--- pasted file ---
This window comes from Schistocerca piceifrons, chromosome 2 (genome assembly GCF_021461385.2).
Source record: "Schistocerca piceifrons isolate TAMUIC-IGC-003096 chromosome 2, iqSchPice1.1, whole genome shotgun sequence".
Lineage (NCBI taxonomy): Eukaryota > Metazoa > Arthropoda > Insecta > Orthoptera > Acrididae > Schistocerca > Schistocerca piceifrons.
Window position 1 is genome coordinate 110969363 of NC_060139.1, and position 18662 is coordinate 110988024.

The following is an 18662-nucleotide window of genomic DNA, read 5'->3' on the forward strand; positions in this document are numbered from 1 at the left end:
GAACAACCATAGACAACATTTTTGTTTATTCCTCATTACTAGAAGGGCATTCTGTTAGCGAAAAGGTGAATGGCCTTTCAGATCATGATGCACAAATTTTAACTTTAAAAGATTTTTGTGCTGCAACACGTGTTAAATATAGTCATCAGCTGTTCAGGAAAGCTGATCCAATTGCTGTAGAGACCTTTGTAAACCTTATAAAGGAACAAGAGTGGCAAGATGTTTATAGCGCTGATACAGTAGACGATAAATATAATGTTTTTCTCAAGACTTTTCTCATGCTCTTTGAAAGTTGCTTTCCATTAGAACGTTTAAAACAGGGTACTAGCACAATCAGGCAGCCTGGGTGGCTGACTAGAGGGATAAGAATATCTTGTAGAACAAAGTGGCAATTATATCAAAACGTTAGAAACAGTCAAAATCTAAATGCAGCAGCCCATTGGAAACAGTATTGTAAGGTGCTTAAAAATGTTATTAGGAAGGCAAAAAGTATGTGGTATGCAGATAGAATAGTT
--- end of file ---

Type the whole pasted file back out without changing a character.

This window comes from Schistocerca piceifrons, chromosome 2 (genome assembly GCF_021461385.2).
Source record: "Schistocerca piceifrons isolate TAMUIC-IGC-003096 chromosome 2, iqSchPice1.1, whole genome shotgun sequence".
Lineage (NCBI taxonomy): Eukaryota > Metazoa > Arthropoda > Insecta > Orthoptera > Acrididae > Schistocerca > Schistocerca piceifrons.
Window position 1 is genome coordinate 110969363 of NC_060139.1, and position 18662 is coordinate 110988024.

The following is an 18662-nucleotide window of genomic DNA, read 5'->3' on the forward strand; positions in this document are numbered from 1 at the left end:
GAACAACCATAGACAACATTTTTGTTTATTCCTCATTACTAGAAGGGCATTCTGTTAGCGAAAAGGTGAATGGCCTTTCAGATCATGATGCACAAATTTTAACTTTAAAAGATTTTTGTGCTGCAACACGTGTTAAATATAGTCATCAGCTGTTCAGGAAAGCTGATCCAATTGCTGTAGAGACCTTTGTAAACCTTATAAAGGAACAAGAGTGGCAAGATGTTTATAGCGCTGATACAGTAGACGATAAATATAATGTTTTTCTCAAGACTTTTCTCATGCTCTTTGAAAGTTGCTTTCCATTAGAACGTTTAAAACAGGGTACTAGCACAATCAGGCAGCCTGGGTGGCTGACTAGAGGGATAAGAATATCTTGTAGAACAAAGTGGCAATTATATCAAAACGTTAGAAACAGTCAAAATCTAAATGCAGCAGCCCATTGGAAACAGTATTGTAAGGTGCTTAAAAATGTTATTAGGAAGGCAAAAAGTATGTGGTATGCAGATAGAATAGTT